What is the one piece of kitchen equipment you could not live without?

My chef’s knife! It’s the one piece of kit that’s in my hand every single day in life. I have a habit of buying really nice knifes, the two I’m using most often just now are a handmade Japanese ITO knife and a Florentine Chefs knife from Madrid.

What is the best restaurant you have eaten at?

Of all time the Waterside Inn in Bray is the best dining experience I’ve ever had but recently I ate at the Frog by Adam Handling and it comes a pretty close second.

Should customers be made to pay for late cancellations?

Yes. You wouldn’t be able to cancel a hotel room or a flight at the last minute and get a full refund so why should you be able to do the same in a restaurant! 

What frustrates you most about customers?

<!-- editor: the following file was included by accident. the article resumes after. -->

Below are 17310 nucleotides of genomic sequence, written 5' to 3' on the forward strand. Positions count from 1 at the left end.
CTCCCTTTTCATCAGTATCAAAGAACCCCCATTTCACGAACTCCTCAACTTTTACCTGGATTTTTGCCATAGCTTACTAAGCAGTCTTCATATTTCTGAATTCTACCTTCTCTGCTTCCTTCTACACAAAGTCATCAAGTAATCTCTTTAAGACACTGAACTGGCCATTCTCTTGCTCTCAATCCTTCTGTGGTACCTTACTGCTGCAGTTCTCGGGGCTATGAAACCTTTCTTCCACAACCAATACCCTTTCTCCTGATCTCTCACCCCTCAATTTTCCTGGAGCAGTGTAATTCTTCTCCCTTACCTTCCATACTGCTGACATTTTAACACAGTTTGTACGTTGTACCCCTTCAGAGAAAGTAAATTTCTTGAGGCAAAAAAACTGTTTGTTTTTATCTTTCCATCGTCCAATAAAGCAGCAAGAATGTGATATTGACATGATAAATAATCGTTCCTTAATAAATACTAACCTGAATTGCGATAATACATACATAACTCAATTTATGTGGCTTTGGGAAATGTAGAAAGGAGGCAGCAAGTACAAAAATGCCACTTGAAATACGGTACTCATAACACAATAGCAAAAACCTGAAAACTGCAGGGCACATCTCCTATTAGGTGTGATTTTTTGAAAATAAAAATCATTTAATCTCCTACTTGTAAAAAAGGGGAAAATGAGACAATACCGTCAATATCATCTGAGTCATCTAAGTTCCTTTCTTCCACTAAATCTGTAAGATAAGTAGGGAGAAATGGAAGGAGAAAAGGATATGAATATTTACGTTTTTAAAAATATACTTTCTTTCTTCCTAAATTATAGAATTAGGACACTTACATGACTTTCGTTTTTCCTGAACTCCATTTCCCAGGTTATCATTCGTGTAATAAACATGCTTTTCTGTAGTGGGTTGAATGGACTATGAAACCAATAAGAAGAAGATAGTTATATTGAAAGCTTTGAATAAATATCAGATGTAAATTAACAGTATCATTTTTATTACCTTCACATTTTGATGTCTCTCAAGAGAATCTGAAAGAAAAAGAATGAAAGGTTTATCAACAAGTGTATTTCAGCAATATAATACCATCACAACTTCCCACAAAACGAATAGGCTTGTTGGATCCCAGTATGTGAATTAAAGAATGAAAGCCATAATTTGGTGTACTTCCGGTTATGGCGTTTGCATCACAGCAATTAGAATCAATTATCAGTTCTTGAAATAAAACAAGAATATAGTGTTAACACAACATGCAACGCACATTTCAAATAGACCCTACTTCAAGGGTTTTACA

Pretending a dislike is an allergy. You rework 3 or 4 courses last minute to accommodate an allergy then they eat said ingredient in another dish because they like it that way.

What is your most awkward/demanding customer experience?

I’m a private chef and work with a lot of high net worth individuals, I’ve had more demanding clients than I’ve had hot meals, but it’s more than my business is worth to share the stories.

Do you look at TripAdvisor reviews?

Never! I’ll look at reviews from other sites but TripAdvisor reviews are so easily faked they are not worth the paper they are written on.

What career advice would you give to your 15-year old self?

Travel more and experience different cuisines early in your career.  

What would be your “last request” dish?

That’s easy! Steak Tartare with Skinny Fries. Nothing else comes close for me.

What is your favourite cook book?